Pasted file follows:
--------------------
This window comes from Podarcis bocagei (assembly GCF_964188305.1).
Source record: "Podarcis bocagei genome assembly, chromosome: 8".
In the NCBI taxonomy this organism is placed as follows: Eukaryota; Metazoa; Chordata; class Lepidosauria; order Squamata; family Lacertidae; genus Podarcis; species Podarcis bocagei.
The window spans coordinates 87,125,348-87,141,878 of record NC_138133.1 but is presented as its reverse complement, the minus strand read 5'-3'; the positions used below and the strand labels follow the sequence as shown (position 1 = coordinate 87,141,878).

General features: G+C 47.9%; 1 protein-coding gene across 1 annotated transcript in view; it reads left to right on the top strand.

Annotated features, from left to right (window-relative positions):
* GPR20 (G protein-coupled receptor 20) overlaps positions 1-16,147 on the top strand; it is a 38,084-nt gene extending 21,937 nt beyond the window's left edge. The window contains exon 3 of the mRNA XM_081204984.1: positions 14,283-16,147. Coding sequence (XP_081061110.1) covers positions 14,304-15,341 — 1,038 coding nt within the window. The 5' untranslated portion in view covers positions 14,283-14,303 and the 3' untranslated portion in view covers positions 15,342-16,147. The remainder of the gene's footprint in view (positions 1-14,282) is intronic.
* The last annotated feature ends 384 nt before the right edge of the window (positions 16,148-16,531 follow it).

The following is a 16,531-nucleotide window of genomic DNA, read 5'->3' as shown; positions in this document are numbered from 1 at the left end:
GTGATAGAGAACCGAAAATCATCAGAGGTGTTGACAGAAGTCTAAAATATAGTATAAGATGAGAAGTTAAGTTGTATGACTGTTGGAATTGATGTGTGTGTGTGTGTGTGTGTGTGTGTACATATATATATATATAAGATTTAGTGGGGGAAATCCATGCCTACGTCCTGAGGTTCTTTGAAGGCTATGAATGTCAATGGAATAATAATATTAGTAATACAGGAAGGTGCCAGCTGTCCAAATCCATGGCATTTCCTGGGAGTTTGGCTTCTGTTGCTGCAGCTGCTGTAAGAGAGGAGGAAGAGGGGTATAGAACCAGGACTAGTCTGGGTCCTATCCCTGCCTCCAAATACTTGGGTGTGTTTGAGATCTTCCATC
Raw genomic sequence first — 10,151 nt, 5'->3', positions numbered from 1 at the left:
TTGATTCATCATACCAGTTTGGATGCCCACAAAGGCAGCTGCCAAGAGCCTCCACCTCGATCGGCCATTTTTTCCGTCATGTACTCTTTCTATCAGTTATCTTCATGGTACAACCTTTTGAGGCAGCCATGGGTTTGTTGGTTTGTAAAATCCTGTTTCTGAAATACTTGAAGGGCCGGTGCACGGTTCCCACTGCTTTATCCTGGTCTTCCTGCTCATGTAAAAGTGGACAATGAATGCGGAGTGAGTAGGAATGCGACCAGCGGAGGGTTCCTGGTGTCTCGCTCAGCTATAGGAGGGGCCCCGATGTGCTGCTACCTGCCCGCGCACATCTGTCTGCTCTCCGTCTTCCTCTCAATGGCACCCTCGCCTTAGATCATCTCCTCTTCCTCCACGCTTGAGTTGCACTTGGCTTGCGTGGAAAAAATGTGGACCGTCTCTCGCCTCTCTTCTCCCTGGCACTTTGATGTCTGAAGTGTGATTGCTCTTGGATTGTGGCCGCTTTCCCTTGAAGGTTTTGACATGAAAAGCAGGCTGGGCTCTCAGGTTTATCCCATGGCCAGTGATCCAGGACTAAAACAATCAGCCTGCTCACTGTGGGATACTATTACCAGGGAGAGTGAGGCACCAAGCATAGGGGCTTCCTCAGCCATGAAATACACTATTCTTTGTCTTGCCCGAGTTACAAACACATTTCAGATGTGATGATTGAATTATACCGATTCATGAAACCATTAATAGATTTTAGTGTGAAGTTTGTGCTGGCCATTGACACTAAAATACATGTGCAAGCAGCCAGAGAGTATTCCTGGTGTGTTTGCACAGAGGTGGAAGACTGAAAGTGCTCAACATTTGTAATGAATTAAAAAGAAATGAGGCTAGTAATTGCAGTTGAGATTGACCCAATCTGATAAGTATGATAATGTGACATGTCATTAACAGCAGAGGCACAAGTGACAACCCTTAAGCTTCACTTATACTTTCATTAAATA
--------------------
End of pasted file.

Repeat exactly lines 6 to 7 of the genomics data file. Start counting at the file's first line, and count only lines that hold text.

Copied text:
Annotated features, from left to right (window-relative positions):
* GPR20 (G protein-coupled receptor 20) overlaps positions 1-16,147 on the top strand; it is a 38,084-nt gene extending 21,937 nt beyond the window's left edge. The window contains exon 3 of the mRNA XM_081204984.1: positions 14,283-16,147. Coding sequence (XP_081061110.1) covers positions 14,304-15,341 — 1,038 coding nt within the window. The 5' untranslated portion in view covers positions 14,283-14,303 and the 3' untranslated portion in view covers positions 15,342-16,147. The remainder of the gene's footprint in view (positions 1-14,282) is intronic.